Endesa (Spain)

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Endesa, S.A.
Type Sociedad Anónima
Traded as BMADELE
Industry Public utility
Founded 1944
Headquarters Madrid, Spain
Key people Andrea Brentan (CEO), Borja Prado Eulate (Chairman)
Services Electricity generation and distribution
Revenue €31.20 billion (2013)[1]
Operating income €5.031 billion (2010)[1]
Profit €1.879 billion (2013)[1]
Total assets €62.59 billion (end 2010)[1]
Total equity €23.16 billion (end 2010)[1]
Employees 25,580 (average, 2010)[1]
Parent Enel
Website endesa.com

Endesa, S.A. (Spanish pronunciation: [enˈdesa], originally an initialism for Empresa Nacional de Electricidad, S.A.) is the largest electric utility company in Spain. The firm, a majority-owned subsidiary of the Italian utility company Enel, has 10 million customers in Spain, with domestic annual generation of over 97,600 GWh from nuclear, fossil-fueled, hydroelectric, and renewable resource power plants. Internationally, it serves another 10 million customers and provides over 80,100 GWh annually. Total customers numbered 22.2 million as of December 31, 2004. It also markets energy in Europe. The company has additional interests in Spanish natural gas and telecommunications companies.

History[edit]

The company was formed in 1944 as Empresa Nacional de Electricidad, S.A. and changed its name to Endesa, S.A. in 1997. In September 2004, it took control of the French company SNET (Société nationale d'électricité et de thermique). This was followed by the downsizing of 30% of SNET's employees.[2]

Takeover[edit]

In September 2005 Barcelona-based Gas Natural made a bid for Endesa, whose board unanimously immediately rejected a €23 billion (£16 billion) offer.[3] On January 5, 2006 the Tribunal de Defensa de la Competencia (Competition Court, TDC) blocked the merger of Gas Natural and Endesa because of what it claimed would be irreversible negative impacts on competition. For most of 2006 and 2007 Endesa was the target of rival takeover bids by Germany's E.On and the Italian firm Enel. Despite Gas Natural being half the size of Endesa,[4] its bid was championed by the then-Socialist government as an all-Spanish deal, but Gas Natural decided to withdraw its bid after the German firm E.On offered a higher bid for the company.[5] The opposition People's Party of the day, and some Madrid politicians, criticised the bid, alleging political interference by the Socialists and a Catalan nationalist plot to control energy supply respectively.[3]

On 2 February 2007 E.On offered €38.75 for each share of Endesa. The German firm withdrew its bid two months later in exchange for a promise from rival bidders to sell it part of the Spanish utility's assets.[6] SNET, Endesa Italia and Enel's Viesgo were amongst the business units ultimately sold off to E.On.[6] Acciona and Enel succeeded in their joint bid to acquire Endesa in October 2007 for an estimated €42.5 billion[7] and they announced later that month that they jointly held 92.06% of Endesa's share capital[8] (25.01% Acciona and 67.05% Enel) as a result of their 100% takeover bid launched on Endesa, with the remaining 7.94% being free float.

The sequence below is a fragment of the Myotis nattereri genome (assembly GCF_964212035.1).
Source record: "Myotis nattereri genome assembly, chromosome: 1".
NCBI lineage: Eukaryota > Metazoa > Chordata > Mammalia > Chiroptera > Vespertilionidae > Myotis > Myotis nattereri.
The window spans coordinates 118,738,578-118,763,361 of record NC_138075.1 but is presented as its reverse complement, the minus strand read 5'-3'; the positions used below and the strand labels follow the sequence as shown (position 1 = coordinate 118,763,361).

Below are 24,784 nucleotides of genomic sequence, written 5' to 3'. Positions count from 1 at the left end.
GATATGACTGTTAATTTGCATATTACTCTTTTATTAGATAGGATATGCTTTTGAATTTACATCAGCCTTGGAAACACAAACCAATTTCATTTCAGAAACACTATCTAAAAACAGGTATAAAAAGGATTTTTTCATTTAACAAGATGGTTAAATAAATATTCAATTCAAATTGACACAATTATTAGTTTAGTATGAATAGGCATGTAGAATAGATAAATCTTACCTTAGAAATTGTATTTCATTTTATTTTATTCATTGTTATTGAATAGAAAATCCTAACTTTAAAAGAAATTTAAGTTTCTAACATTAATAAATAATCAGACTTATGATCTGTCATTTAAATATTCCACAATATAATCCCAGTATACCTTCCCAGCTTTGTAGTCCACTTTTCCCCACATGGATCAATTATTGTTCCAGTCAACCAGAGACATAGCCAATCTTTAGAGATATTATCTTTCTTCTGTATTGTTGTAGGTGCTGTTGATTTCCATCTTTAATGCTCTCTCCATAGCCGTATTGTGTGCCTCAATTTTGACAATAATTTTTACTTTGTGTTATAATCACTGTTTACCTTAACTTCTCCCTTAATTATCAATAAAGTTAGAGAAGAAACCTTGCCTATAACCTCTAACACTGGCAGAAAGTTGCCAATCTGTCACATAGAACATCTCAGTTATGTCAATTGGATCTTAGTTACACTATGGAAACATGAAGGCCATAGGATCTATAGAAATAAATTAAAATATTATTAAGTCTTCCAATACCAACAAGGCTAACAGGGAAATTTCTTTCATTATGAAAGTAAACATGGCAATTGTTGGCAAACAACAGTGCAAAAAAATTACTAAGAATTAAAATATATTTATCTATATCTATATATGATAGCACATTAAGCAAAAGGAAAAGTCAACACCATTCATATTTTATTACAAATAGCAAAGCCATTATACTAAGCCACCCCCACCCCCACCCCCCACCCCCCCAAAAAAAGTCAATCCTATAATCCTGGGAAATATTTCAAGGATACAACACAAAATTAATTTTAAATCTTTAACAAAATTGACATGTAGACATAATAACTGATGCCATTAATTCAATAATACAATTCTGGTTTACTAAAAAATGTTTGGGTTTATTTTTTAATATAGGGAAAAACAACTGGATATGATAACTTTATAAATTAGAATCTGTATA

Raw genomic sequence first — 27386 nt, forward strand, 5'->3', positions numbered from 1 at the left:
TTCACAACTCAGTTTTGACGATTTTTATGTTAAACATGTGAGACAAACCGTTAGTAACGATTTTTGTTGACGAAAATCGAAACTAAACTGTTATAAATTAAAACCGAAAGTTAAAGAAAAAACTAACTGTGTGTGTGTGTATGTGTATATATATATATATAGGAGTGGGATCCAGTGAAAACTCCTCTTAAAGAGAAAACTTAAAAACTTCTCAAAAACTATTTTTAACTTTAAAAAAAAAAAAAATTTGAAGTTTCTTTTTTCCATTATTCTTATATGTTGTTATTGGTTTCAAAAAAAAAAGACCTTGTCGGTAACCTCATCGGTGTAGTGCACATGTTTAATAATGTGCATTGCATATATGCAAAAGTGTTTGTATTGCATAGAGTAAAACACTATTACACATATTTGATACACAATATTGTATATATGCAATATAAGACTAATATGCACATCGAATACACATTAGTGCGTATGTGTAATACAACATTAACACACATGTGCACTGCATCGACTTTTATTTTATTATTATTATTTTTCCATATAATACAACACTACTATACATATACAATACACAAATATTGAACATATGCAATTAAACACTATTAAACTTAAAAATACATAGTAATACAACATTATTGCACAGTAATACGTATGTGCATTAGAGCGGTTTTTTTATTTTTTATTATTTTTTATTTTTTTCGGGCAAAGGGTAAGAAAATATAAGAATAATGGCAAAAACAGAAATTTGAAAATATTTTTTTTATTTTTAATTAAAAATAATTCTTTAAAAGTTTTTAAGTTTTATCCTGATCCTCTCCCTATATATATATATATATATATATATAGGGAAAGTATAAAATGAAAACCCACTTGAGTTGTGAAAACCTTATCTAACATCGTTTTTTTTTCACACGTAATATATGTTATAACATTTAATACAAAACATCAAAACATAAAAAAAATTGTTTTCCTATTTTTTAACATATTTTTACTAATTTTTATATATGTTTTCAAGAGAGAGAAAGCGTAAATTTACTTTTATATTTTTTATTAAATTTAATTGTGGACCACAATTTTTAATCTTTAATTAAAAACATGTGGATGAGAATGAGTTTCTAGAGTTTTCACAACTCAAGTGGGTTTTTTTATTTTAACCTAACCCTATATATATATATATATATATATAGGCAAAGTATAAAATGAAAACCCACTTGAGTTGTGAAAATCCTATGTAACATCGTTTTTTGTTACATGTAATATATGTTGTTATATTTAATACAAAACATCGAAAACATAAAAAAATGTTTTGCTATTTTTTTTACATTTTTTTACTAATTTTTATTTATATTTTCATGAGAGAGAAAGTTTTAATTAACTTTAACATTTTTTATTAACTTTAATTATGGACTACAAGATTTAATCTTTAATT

The two companies initially jointly managed Endesa through an Acciona-controlled holding company which held 50.01% of Endesa's share capital, but in February 2009 Enel agreed to buy out Acciona's stake, taking its total ownership to over 92%.[9] Some Endesa assets will be sold off to Acciona as part of the deal.[9]

Carbon intensity[edit]





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Fuel mix disclosure of Endesa in 2008.[10]

  Hydro (35%)
  Gas (22%)
  gas (cogen) (16%)
  Coal (16%)
  Nuclear (9%)
  Other green (2%)

The group produced in 2008 globally 55 tonnes high radioactive waste and 54.200 kTon CO2. Its electricity came with 420 μg/kWh nuclear waste and 352 grammes of CO2 per kWh.

Year Production (TWh) Emission (Gt CO2) kg CO2/MWh
2002 91 45.4 500
2003 94 44 470
2004 96 48.5 607
2005 94 50.3 538
2006 89 44.5 501
2007 91 45.5 500
2008 101 38.5 282

Electric vehicle[edit]

In Europe, Endesa is the only Spanish company involved in the ELVIRE (Electric Vehicle Communication to Infrastructure, Road Services and Electricity Supply)[11][12] and G4V (Grid for Vehicles)[13] consortia aimed at developing the necessary technology, solutions and services to enable ongoing interaction between drivers, their power suppliers and the smart grid.

The Chairman of Endesa, Borja Prado, together with the mayor of Madrid, Alberto Ruiz Gallardón, and the Chairman of Telefónica, César Alierta, have the phone booth in Madrid which can also be used for recharging electric vehicles. Reserved parking spaces will be located next to this and all other booths set up in Metropolitan areas where users will be able to park their EVs and recharge at no cost once they have obtained their free "zero emissions" pre-paid card from the Madrid city council.[14]

See also[edit]

References[edit]

External links[edit]